Get Grindin’ With a Hand Grain Mill

Grinding nutritious whole-wheat flour is easy as (homemade) pie with a hand grain mill.


| February/March 2014



Manual Grain Mill With Ground Corn

A hand-cranked grain mill can grind a wide variety of products in addition to wheat.


Photo by Alexander Wang

Ever since we acquired a hand-cranked grain mill, we’ve been eating freshly ground grains, beans and nuts nearly every day. Apart from baking whole-wheat bread, pancakes and cornbread from ingredients we grind ourselves, we’ve also tried some innovative combinations that were not possible without the mill. For example, we can bake a cake that tastes like chocolate by including freshly ground adzuki bean powder and brown jasmine rice powder in the recipe.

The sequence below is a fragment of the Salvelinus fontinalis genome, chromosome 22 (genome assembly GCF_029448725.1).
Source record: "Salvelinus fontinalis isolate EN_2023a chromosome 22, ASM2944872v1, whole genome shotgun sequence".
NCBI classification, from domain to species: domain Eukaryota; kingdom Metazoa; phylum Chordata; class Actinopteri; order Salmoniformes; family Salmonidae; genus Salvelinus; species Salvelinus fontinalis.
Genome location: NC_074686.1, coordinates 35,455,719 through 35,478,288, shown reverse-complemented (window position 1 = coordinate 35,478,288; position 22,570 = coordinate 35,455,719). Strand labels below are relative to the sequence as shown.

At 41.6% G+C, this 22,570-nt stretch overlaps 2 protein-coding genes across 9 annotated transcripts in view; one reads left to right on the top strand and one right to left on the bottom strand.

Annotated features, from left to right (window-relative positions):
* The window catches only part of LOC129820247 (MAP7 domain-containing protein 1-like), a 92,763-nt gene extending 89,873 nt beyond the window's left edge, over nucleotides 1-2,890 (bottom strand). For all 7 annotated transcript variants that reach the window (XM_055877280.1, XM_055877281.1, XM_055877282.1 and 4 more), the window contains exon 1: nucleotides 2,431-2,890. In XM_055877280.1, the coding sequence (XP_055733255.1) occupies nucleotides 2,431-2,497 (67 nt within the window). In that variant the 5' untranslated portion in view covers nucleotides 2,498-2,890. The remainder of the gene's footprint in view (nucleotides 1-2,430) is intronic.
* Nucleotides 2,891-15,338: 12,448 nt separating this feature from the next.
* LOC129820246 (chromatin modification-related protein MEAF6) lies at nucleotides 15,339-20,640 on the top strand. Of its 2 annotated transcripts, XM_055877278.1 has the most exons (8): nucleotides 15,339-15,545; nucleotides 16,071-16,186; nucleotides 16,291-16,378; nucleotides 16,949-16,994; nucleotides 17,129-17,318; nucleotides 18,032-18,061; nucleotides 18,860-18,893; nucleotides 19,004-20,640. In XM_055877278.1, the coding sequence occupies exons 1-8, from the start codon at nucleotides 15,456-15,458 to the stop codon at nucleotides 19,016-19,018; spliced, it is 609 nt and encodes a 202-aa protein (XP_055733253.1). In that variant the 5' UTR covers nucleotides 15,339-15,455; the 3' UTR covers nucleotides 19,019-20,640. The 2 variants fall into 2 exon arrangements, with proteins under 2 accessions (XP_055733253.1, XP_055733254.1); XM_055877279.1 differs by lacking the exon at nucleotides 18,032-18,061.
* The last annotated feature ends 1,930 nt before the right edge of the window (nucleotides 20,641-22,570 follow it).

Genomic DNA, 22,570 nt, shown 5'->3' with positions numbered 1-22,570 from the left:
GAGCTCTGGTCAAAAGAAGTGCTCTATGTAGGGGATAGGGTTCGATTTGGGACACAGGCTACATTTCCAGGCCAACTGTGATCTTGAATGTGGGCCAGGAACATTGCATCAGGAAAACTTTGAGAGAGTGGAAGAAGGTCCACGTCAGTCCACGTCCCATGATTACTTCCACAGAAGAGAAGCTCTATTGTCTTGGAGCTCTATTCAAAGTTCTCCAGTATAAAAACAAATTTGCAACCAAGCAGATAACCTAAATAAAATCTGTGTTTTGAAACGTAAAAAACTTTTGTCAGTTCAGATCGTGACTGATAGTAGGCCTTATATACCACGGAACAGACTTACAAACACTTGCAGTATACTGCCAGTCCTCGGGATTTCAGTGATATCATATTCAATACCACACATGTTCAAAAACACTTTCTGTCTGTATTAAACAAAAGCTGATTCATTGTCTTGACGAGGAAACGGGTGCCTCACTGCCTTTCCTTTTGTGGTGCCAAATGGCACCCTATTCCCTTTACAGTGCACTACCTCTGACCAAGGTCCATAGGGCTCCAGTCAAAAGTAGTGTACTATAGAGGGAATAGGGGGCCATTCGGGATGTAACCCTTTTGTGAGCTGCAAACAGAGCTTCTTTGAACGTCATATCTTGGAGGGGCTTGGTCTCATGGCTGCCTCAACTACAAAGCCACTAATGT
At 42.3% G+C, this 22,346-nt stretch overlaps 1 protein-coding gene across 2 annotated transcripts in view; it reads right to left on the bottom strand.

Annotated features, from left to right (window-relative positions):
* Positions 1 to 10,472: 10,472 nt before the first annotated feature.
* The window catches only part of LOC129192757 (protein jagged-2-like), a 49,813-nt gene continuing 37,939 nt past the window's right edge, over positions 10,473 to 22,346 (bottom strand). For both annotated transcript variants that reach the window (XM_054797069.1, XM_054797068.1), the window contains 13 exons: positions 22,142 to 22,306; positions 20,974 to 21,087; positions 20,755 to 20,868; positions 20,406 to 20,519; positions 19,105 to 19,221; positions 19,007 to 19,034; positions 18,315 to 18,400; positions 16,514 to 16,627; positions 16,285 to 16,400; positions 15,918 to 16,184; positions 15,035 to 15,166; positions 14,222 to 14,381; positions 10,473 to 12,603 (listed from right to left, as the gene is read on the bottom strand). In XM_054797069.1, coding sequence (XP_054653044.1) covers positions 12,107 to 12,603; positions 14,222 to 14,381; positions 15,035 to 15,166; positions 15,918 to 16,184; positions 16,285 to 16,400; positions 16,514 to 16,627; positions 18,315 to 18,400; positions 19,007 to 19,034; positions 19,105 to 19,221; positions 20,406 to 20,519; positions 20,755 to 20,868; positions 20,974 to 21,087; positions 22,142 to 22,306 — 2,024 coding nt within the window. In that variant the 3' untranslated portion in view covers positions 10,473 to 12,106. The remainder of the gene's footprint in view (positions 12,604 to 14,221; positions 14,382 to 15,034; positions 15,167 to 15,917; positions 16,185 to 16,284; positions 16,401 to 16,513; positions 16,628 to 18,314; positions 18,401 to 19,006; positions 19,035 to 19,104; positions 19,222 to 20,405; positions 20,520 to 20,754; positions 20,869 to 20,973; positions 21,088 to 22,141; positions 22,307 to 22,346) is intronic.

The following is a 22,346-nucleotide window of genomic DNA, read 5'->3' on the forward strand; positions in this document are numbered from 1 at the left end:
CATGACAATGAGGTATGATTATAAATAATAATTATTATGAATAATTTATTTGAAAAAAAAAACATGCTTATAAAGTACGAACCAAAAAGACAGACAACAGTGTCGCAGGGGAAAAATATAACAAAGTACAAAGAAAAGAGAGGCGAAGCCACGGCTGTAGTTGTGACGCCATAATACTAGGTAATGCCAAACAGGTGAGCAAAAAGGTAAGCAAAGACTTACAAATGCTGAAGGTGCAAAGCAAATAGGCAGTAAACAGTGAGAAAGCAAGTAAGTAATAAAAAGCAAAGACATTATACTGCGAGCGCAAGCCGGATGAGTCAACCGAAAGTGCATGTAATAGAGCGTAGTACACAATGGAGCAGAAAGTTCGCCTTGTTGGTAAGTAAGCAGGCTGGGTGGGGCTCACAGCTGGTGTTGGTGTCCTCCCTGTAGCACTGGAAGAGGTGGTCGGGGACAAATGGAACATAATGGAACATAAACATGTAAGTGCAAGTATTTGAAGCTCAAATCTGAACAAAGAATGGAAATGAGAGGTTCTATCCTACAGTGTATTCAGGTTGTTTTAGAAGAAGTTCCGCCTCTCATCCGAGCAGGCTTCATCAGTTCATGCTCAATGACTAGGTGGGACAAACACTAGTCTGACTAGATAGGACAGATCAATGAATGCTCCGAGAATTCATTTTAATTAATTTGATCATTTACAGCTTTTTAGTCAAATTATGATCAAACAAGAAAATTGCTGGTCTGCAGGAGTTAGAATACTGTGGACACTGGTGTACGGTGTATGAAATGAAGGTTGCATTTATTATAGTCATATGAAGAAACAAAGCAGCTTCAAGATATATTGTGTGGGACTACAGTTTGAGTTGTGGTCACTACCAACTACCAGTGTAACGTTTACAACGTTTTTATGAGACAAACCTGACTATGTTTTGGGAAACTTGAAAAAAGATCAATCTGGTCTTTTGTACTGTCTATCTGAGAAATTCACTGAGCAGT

Our main use of the grain mill is to grind wheat kernels. After you taste bread made from newly milled flour, you won’t find regular bread satisfying anymore. And it’s not just the taste; fresh flour is nutritious — even more than the whole-wheat flour sold in stores. Industry-produced flour is void of the bran within the kernel, which, despite being nutritious, would cause the flour to go rancid quickly on store shelves and is therefore removed.

A grain mill makes enjoying delicious and nutritious flour possible anytime you want. Although it takes some extra time and effort, it’s worth it — and the grinding is half the fun!

There are many brands of grain mills out there. The one we bought is the Wonder Junior Hand Grain Mill, shown above, and available through Wonder Mill.

Alexander Wang
Kanata, Ontario





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